On December 12, 2017, Attorney Michael Lubeck of Cooney & Conway argued before the Illinois Appellate Court on behalf of children who suffer birth defects as a result of their father’s occupational exposure to toxic chemicals in semiconductor manufacturing.
While semiconductor manufacture is often portrayed as a “clean” industry, it utilizes of dozens of chemicals, solvents and gasses - some of which have been linked to birth defects in the offspring of exposed workers. Cooney & Conway currently represents dozens of such children in litigation against Defendant, Motorola Solutions, in the Circuit Court of Cook County. The injured children reside in either Texas or Arizona.
Decision Appealed, Allegations Satisfied Illinois Procedural Law
While the claims of children injured through their mother’s chemical exposures continue to proceed towards trial in Chicago, Motorola sought to dismiss the claims of those children whose fathers experienced the toxic exposure. Motorola primarily argued that, under the substantive laws of Arizona and Texas, it had no duty to protect male employees’ children from the harm caused by the reproductively toxic chemicals. In April 2017, the Circuit Court dismissed those children’s claims.
Cooney & Conway appealed the decision. Mr. Lubeck, who also authored the appellate briefs, noted that while the law of Texas and Arizona governed the substantive claims, the procedural law of Illinois controlled the pleadings. He successfully argued that the Plaintiffs’ detailed, factual allegations satisfied Illinois pleading requirements.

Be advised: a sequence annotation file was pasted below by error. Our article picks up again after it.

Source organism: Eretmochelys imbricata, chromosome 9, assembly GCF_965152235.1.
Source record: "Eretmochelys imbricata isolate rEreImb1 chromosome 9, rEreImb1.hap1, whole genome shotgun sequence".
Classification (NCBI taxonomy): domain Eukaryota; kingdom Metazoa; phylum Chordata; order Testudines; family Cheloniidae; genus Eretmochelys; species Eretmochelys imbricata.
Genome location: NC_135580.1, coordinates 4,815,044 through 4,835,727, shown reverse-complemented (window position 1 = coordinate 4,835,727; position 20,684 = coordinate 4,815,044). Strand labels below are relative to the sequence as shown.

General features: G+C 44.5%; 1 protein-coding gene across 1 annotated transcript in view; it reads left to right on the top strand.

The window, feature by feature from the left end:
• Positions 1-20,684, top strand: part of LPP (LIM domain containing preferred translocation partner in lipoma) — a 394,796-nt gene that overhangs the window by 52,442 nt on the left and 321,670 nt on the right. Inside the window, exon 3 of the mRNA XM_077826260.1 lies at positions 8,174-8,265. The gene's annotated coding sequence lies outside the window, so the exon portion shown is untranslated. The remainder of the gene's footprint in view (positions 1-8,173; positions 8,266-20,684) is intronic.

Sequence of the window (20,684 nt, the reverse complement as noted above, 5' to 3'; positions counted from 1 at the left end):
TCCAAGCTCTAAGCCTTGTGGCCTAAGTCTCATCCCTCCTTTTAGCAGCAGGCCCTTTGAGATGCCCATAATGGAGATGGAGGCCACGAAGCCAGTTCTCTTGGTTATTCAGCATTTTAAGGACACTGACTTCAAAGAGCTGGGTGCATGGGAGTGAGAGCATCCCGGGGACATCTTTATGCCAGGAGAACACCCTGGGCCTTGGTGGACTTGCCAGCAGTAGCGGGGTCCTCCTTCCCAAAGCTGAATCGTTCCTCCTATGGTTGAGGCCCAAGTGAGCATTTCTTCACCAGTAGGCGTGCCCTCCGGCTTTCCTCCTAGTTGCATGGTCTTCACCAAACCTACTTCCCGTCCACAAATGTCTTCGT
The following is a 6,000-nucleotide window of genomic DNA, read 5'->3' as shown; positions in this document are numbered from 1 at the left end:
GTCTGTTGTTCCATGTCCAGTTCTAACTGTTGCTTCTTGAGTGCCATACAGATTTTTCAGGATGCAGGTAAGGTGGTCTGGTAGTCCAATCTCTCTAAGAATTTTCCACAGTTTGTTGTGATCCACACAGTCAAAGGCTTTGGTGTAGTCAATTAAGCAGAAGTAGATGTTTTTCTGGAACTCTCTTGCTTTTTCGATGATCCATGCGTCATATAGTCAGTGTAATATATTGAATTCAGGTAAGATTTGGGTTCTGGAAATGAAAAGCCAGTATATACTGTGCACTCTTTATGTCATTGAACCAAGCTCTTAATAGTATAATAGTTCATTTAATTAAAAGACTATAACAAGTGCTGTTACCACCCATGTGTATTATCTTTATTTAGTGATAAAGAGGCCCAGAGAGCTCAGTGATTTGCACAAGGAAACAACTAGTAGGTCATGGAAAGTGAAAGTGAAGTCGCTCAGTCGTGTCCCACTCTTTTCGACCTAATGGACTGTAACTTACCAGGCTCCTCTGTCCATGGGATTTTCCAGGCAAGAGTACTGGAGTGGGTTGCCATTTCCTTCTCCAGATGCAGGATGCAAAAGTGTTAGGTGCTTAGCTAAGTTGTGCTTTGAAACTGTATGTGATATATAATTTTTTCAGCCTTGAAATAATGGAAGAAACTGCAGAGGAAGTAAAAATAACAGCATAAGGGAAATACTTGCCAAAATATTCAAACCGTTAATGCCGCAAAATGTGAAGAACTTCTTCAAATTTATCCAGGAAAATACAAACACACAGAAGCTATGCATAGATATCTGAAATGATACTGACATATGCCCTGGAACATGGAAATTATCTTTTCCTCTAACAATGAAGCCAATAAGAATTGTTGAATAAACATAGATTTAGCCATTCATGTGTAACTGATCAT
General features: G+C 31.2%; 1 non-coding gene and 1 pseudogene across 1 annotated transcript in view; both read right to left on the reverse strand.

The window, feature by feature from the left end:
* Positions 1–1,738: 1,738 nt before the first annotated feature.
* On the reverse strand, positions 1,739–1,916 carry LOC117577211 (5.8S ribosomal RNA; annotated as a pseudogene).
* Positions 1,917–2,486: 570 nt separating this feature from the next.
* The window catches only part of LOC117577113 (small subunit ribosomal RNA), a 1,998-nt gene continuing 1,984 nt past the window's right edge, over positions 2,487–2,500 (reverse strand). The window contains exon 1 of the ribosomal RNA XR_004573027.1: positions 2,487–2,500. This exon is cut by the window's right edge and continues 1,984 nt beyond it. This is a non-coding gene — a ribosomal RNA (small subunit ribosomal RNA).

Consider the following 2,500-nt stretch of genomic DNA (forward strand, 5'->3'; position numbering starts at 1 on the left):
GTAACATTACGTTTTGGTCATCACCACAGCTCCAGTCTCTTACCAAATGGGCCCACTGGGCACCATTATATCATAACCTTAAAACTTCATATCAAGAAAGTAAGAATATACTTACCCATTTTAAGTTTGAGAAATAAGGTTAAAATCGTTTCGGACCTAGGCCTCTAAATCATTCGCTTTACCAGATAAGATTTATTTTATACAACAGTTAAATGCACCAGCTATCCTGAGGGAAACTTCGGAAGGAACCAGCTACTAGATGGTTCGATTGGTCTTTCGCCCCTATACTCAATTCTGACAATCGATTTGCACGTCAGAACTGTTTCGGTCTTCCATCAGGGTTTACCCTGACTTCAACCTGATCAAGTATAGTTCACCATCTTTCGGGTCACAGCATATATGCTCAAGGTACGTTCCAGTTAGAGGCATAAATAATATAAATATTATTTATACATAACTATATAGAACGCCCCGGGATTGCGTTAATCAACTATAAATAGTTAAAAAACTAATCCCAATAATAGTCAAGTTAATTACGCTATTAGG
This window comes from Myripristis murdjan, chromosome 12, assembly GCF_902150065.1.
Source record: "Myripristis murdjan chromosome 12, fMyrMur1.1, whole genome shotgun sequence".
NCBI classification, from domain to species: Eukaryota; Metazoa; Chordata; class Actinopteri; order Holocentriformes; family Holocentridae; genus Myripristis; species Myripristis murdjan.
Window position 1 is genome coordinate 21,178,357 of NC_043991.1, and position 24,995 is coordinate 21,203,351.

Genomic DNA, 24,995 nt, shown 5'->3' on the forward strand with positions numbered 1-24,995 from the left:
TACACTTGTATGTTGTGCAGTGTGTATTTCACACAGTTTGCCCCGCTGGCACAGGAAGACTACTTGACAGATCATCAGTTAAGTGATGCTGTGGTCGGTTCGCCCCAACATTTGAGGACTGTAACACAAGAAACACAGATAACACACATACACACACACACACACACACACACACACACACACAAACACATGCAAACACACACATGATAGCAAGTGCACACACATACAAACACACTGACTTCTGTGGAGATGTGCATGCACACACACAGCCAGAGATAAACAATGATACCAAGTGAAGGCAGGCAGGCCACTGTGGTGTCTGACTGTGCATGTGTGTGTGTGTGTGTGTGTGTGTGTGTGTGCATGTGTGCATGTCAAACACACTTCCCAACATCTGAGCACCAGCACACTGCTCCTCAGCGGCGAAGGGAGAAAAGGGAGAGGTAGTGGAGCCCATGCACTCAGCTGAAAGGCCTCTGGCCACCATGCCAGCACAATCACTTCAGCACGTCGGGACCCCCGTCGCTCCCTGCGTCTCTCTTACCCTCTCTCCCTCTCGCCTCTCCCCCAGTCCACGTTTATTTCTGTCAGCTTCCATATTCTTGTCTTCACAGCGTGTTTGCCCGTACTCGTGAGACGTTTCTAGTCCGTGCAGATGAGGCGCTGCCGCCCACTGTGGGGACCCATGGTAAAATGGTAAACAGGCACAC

More importantly, Plaintiffs argued that, while the complex medical and scientific evidence needed to prove cases based on a father’s chemical exposure continues to evolve rapidly, the long-established tort law of Texas and Arizona steadfastly protects an injured person’s legal rights.
“The interplay between established legal principles and the cutting edge scientific evidence used to prove these cases is unknown to most personal injury attorneys nationwide,” Mr. Lubeck said. “The medical and scientific proof marshalled in these cases is complex and extensive, but the fundamental tenets of tort law are more than sufficient to fairly address the factual issues presented.”
Employer's Duty to Provide Safe Workplace for All Employees
On February 20, 2018, the Appellate Court, in an opinion authored by Justice Mary Ann Mason, agreed with Plaintiff’s argument. Importantly, the Court recognized that an employer’s “duty to provide a safe workplace free from harmful toxins extended to all its employees – male and female.”
The injured child’s right to recover money damages for her birth defects does not depend on whether the damaging chemical exposure occurred through her mother or her father. Further, the Appellate Court recognized that the injured child’s right to legal recourse exists regardless of whether the employer’s negligent conduct in exposing the parent to chemicals occurred before or after the child’s conception.
As courts around the country grapple with these types of claims in the rapidly changing medical and scientific landscape, Cooney & Conway is hopeful that the Ledeaux opinion will foster the nuanced legal analysis needed to protect the rights of children injured by their father’s preconception exposure to reproductively toxic chemicals.
The Appellate Court remanded the case to the Circuit Court for further proceedings on the children’s claims. Defendant, Motorola, has sought leave to appeal to the Supreme Court of Illinois.
Cooney & Conway worked in conjunction with Michael T. Reagan of Ottawa, Illinois on this appeal. Mr. Reagan is past President of the Illinois Appellate Lawyers Association.
Listen to the oral argument here: http://bit.ly/2HdmSaH